Elementary prose studded with innumerable clichés. But the convoluted storyline of this, Johansen’s sixtieth novel (Final...


A forensic sculptor still searches for her murdered daughter’s face in every skull she reconstructs.

Like any grieving mother, Eve Duncan hopes for closure—and she’s overcome when it turns out that a child’s skeleton found in the woods wasn’t Bonnie’s after all. Her true love Joe, an Atlanta police detective, meant well when he led her to believe otherwise; and Eve had found solace in tending the little grave and headstone until after its desecration by an unknown vandal—and after a laboratory DNA report, sent anonymously. Eve is compelled to leave Joe and her 12-year-old adopted daughter Jane to mull things over—and take an unusual assignment in Louisiana: Senator Kendal Melton wants some human remains reconstructed. Could they belong to his former rival for the Senate, Harold Bently, long missing and presumed dead? Eve is escorted to an old plantation house and left alone with cook Marie Letaux. Marie seems friendly enough—but could the Cajun food she prepares be . . . poisoned? Eve begins to feel sick as she enters the spooky old church in Baton Rouge where the senator wants her to work. Say, what’s in that huge coffin? Could it be the corpse of Etienne, unwary brother of the villainous Jules Herbert, who’s mixed up in all this somehow? Eve blacks out, and here’s where the plot sickens: various members of a mysterious group known as the Cabal may be planning to blow up a gigantic dam in China, drowning millions of innocents, all because—it seems—a renegade environmentalist may be intent on promoting his own fuel-cell development program. But why such slaughter? And is Harold Bently really dead or just pretending? Fortunately for Eve, her lost child’s ghost perches on the windowsill now and then to help answer these and other burning questions.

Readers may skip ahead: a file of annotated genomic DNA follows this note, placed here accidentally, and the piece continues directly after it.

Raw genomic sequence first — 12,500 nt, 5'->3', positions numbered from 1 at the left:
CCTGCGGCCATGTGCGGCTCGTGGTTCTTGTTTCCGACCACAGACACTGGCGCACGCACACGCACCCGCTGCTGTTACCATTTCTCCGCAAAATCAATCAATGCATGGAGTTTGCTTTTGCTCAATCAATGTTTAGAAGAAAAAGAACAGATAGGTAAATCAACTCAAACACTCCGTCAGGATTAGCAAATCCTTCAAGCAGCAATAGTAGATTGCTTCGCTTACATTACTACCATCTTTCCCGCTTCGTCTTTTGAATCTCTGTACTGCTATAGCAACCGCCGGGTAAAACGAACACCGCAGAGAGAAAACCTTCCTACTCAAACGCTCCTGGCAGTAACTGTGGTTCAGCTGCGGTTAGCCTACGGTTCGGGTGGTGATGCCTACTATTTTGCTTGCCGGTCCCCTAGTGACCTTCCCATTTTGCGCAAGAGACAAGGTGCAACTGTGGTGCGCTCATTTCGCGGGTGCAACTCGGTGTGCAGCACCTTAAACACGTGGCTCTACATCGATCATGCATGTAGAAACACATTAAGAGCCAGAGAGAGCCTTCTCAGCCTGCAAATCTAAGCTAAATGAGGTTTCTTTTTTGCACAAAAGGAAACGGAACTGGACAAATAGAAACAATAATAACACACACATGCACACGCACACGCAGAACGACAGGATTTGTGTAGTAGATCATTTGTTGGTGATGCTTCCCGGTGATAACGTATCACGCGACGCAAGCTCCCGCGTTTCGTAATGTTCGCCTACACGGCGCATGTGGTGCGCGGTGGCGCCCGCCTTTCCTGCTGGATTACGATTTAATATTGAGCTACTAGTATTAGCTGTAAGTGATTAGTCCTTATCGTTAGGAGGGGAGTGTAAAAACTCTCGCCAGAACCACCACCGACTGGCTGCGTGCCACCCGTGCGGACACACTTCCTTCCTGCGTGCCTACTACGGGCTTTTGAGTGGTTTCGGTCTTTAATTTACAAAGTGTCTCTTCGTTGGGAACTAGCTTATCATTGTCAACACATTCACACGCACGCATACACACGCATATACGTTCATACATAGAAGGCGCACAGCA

Elementary prose studded with innumerable clichés. But the convoluted storyline of this, Johansen’s sixtieth novel (Final Target, 2001, etc.), is sure to please faithful fans.

Pub Date: March 26, 2002

ISBN: 0-553-80097-3

Page Count: 340

Publisher: Bantam

Review Posted Online: May 20, 2010

Kirkus Reviews Issue: Feb. 15, 2002

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A modern day fable, with modern implications in a deceiving simplicity, by the author of Dickens. Dali and Others (Reynal & Hitchcock, p. 138), whose critical brilliance is well adapted to this type of satire. This tells of the revolt on a farm, against humans, when the pigs take over the intellectual superiority, training the horses, cows, sheep, etc., into acknowledging their greatness. The first hints come with the reading out of a pig who instigated the building of a windmill, so that the electric power would be theirs, the idea taken over by Napoleon who becomes topman with no maybes about it. Napoleon trains the young puppies to be his guards, dickers with humans, gradually instigates a reign of terror, and breaks the final commandment against any animal walking on two legs. The old faithful followers find themselves no better off for food and work than they were when man ruled them, learn their final disgrace when they see Napoleon and Squealer carousing with their enemies... A basic statement of the evils of dictatorship in that it not only corrupts the leaders, but deadens the intelligence and awareness of those led so that tyranny is inevitable. Mr. Orwell's animals exist in their own right, with a narrative as individual as it is apt in political parody.